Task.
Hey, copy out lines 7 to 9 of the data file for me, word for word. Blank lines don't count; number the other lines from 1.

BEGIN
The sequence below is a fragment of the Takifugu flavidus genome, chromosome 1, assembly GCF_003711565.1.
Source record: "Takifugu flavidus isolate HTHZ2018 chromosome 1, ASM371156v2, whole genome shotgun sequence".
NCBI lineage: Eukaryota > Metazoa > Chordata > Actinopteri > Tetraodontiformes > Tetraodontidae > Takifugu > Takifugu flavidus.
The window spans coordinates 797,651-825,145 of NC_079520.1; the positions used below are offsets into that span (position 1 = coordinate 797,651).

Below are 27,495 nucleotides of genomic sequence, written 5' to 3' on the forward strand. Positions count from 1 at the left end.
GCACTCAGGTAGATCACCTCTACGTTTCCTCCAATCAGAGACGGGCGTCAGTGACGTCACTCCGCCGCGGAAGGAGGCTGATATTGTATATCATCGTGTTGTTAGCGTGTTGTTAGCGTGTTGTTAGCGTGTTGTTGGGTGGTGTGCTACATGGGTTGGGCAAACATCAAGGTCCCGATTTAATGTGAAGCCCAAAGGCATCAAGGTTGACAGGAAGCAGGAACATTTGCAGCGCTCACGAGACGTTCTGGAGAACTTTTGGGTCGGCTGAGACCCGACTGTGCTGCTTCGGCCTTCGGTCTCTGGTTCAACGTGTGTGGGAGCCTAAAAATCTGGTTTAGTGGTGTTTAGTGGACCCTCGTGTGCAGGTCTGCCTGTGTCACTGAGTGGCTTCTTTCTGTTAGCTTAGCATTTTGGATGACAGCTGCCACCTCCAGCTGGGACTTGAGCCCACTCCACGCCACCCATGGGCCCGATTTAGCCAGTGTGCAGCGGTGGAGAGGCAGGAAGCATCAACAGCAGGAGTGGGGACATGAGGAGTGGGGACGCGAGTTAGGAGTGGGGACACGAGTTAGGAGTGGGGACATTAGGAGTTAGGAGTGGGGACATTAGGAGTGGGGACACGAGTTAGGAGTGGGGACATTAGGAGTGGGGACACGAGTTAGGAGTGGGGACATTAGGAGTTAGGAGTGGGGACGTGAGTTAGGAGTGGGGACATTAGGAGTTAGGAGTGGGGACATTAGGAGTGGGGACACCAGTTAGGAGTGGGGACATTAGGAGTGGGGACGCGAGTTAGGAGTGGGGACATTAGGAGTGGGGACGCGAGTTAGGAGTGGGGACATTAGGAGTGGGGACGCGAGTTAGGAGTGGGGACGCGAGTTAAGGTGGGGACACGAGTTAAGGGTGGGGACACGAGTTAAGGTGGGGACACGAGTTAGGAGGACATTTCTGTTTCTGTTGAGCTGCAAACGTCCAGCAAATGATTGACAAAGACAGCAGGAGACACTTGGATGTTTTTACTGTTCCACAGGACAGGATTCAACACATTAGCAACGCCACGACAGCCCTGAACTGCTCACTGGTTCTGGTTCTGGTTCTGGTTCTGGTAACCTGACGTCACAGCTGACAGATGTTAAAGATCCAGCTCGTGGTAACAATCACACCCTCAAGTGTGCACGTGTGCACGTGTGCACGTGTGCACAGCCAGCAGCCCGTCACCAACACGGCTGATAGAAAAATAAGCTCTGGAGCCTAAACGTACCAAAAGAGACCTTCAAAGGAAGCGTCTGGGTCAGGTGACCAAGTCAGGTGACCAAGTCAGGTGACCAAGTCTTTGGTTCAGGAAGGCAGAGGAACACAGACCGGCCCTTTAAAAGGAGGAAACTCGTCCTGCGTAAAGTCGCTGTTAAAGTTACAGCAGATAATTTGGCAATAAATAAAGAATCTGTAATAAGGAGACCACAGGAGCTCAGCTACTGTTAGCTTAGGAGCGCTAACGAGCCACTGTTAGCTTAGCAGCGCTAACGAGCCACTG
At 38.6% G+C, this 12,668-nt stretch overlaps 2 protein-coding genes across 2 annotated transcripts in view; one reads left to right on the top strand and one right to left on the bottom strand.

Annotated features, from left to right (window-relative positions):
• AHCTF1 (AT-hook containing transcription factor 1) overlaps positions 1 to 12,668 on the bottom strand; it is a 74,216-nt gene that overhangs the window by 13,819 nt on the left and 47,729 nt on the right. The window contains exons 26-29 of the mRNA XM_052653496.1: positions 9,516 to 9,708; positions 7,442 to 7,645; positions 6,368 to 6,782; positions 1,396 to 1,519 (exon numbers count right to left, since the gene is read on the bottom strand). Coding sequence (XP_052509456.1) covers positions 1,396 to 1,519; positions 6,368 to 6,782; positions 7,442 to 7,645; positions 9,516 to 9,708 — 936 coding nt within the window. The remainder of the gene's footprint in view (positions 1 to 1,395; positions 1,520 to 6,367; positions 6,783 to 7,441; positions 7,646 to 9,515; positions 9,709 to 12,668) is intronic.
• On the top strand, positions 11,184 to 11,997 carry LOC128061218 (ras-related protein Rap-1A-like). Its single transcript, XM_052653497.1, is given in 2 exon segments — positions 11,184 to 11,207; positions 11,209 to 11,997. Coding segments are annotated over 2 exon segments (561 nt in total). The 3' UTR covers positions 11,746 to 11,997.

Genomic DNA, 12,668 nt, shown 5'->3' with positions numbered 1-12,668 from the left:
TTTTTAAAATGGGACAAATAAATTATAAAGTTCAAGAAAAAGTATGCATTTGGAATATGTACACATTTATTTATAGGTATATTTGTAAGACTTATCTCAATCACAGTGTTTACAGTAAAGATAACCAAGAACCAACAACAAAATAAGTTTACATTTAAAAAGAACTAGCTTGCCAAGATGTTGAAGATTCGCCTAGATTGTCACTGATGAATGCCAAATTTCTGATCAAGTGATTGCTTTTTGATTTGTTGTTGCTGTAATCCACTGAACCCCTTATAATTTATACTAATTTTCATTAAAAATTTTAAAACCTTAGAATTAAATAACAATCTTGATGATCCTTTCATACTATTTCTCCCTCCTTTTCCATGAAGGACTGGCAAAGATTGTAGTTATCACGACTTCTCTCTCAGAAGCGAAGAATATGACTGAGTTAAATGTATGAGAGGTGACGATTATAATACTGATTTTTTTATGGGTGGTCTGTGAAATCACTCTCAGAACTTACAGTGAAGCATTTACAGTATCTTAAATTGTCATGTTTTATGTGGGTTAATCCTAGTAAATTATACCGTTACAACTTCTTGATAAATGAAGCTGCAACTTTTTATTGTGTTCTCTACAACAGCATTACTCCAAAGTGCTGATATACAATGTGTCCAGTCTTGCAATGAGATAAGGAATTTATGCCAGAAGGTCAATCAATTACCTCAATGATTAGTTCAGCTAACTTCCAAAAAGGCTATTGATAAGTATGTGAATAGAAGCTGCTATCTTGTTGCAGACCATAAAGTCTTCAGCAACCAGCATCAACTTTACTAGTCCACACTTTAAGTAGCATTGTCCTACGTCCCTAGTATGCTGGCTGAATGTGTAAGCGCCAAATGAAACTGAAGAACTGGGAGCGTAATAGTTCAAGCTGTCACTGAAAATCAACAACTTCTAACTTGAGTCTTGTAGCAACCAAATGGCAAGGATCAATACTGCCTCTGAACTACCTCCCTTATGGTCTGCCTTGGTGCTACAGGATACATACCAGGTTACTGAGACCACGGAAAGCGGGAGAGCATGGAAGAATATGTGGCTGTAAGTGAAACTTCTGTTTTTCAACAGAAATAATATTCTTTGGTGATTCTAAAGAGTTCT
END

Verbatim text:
At 38.6% G+C, this 12,668-nt stretch overlaps 2 protein-coding genes across 2 annotated transcripts in view; one reads left to right on the top strand and one right to left on the bottom strand.

Annotated features, from left to right (window-relative positions):
• AHCTF1 (AT-hook containing transcription factor 1) overlaps positions 1 to 12,668 on the bottom strand; it is a 74,216-nt gene that overhangs the window by 13,819 nt on the left and 47,729 nt on the right. The window contains exons 26-29 of the mRNA XM_052653496.1: positions 9,516 to 9,708; positions 7,442 to 7,645; positions 6,368 to 6,782; positions 1,396 to 1,519 (exon numbers count right to left, since the gene is read on the bottom strand). Coding sequence (XP_052509456.1) covers positions 1,396 to 1,519; positions 6,368 to 6,782; positions 7,442 to 7,645; positions 9,516 to 9,708 — 936 coding nt within the window. The remainder of the gene's footprint in view (positions 1 to 1,395; positions 1,520 to 6,367; positions 6,783 to 7,441; positions 7,646 to 9,515; positions 9,709 to 12,668) is intronic.